It was reported this month that the Girl Scouts would finally allow their members to sell their famous cookies on the Web. Could the tradition of scouts going door-to-door really be at an end? Well, not exactly.
The Girl Scouts announced that they would allow the use of online activities to market their cookies, but the actually taking of money and delivering of the product would still happen in person. With this announcement, the Girl Scouts inched toward the inevitable (and reinforced what probably has been happening already). However, they put very strict guidelines in place. Each scout needs to review the
Internet Safety Pledge and sign it with their parent.
This includes limitations like:
- Scouts or their parents should not send emails to parental membership or place of employment lists.
- Scouts or their parents should not set up online ordering or payment on private Web pages.
- No taking of orders from customers outside of the council’s zip code.
So what “new” sales methods are the Girl Scouts actually supporting?
Approved online activities include:
- Sending emails or texts to friends, families and former customers to solicit sales or notify the arrival of the product under parent supervision.
- Using social media sites such as Facebook, Twitter and YouTube to market to friends under parent supervision.
Does this mean that Girl Scouts who once ran door-to-door will now use Twitter, Facebook, YouTube videos and e-mail instead to get your business?
There will probably be less door-to-door “cold calling.” But in reality, the scouts should get better results by combining the best online and offline tools like other direct marketers. In fact, nationally, Girl Scout cookies already have pages on all of the major social media sites.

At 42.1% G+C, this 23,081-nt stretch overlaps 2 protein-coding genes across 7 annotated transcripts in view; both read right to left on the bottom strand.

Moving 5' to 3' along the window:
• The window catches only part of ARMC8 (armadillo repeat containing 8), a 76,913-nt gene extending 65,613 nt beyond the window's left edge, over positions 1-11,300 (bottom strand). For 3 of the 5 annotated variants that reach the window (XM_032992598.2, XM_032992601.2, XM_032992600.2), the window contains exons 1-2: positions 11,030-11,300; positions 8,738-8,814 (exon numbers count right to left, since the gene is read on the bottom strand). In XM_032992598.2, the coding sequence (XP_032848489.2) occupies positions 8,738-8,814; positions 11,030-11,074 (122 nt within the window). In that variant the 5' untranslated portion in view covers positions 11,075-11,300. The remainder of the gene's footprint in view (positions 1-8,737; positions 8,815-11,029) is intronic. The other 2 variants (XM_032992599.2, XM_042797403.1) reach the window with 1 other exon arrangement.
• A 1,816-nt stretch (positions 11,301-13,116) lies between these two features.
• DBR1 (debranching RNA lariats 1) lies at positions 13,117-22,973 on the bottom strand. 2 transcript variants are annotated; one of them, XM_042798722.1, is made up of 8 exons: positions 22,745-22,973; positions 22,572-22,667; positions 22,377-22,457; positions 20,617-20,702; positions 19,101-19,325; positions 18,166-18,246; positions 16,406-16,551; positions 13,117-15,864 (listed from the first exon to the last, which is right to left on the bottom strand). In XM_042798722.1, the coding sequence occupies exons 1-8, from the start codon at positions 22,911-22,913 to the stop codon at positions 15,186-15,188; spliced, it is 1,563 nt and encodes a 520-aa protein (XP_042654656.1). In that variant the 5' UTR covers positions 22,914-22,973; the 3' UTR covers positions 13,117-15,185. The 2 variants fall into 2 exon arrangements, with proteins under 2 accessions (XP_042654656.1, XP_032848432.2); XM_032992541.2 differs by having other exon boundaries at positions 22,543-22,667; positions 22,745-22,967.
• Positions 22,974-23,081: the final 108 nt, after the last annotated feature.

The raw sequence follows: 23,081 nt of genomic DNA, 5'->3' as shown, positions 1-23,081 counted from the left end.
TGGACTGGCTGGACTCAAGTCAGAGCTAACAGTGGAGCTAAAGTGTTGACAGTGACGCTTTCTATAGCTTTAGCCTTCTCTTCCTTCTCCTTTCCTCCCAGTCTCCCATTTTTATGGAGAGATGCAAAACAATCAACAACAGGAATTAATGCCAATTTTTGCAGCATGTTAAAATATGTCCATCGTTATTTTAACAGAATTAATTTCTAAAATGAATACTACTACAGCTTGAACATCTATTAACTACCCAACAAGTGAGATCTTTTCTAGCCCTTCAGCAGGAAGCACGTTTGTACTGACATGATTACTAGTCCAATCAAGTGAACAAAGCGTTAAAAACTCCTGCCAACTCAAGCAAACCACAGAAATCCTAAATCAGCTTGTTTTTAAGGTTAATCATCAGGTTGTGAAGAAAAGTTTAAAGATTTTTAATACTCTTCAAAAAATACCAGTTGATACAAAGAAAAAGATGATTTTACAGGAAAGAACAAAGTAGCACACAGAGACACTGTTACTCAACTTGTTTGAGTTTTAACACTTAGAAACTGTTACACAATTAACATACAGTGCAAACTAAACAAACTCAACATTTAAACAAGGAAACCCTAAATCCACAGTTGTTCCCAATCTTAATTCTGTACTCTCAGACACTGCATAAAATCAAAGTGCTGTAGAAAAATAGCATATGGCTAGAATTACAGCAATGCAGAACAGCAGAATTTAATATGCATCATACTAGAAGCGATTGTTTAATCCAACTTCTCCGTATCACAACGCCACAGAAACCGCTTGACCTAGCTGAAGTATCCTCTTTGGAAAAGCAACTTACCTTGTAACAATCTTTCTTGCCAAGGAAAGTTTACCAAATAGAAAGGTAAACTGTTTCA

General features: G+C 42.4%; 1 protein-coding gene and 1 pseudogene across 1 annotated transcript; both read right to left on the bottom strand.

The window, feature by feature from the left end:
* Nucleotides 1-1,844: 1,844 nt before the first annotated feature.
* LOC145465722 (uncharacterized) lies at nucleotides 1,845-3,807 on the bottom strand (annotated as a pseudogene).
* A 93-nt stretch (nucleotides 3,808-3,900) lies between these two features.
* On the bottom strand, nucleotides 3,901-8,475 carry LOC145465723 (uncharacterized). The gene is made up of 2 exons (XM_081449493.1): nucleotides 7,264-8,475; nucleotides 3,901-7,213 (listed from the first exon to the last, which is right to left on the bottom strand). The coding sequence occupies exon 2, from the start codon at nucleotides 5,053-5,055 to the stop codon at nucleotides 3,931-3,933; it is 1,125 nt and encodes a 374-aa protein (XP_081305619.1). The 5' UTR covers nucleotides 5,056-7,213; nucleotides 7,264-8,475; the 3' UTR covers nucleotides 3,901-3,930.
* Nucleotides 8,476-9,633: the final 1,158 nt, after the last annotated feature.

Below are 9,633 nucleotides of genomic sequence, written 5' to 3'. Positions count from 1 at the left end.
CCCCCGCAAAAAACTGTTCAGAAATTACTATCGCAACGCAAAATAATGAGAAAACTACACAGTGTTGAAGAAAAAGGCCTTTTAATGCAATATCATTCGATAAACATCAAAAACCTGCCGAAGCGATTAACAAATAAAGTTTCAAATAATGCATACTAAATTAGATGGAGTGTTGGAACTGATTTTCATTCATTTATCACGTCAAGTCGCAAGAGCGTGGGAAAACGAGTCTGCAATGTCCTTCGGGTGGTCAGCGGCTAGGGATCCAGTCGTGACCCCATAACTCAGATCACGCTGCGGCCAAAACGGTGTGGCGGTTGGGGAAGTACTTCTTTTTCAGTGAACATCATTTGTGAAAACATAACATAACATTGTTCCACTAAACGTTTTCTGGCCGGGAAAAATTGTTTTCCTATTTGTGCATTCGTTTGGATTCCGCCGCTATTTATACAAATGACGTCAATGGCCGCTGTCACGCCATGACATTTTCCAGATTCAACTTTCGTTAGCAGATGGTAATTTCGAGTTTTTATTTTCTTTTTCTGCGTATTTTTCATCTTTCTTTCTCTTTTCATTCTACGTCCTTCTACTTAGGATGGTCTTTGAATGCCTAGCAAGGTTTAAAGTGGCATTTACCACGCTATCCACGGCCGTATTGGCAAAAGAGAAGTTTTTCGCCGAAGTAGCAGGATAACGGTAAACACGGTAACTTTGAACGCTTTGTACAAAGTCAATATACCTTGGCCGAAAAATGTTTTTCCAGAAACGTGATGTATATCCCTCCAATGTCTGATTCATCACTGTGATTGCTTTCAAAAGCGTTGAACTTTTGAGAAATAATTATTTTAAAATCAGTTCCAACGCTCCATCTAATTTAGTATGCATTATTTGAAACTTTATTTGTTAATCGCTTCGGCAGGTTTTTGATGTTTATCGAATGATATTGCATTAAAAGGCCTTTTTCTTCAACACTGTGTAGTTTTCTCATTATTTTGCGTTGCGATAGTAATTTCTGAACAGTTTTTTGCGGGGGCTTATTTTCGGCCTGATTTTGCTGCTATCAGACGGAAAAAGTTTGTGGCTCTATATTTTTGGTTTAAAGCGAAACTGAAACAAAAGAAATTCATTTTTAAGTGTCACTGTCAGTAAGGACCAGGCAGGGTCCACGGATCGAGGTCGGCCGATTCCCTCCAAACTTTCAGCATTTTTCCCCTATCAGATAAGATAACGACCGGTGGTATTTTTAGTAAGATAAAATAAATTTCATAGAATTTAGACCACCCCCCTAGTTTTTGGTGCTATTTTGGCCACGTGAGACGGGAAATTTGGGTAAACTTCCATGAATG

Unfortunately, this comes at a high cost to all Girl Scouts. Important “face-to-face” and “door-to-door” selling skills with live interactions may be lost.
Learning how to sell is one of the most important skills in business. Without the direct contact of in-person or on the phone interactions, the skill of learning about a prospect’s needs and presenting the benefits of your product are lost. There is no better way to build “business courage” than to knock on the door of someone you do not know and ask for the sale. Interpersonal skills are still best developed IRL (In Real Life) and not just over the Web. This is an important skill that all young people need to increasingly learn.
While electronic and social media methods are a very effective means of marketing, we should still teach all young people (Girl Scouts included) the art of the sale. Nothing can replace a prospective buyer standing at their front door being asked by a uniformed Girl Scout if they would like to buy some cookies to help their council. Learning how to hear “no” in business is more important than just hearing “yes” from those people that actually buy.
This year, the Girl Scout Cookies advertising campaign states that every cookie “has a mission.” One of the important missions should still be to have the scouts go out into the neighborhood to sell directly to their customers. This should still be encouraged by scout leaders and parents. Important lessons from face-to-face selling are critical to the development of every future business leader.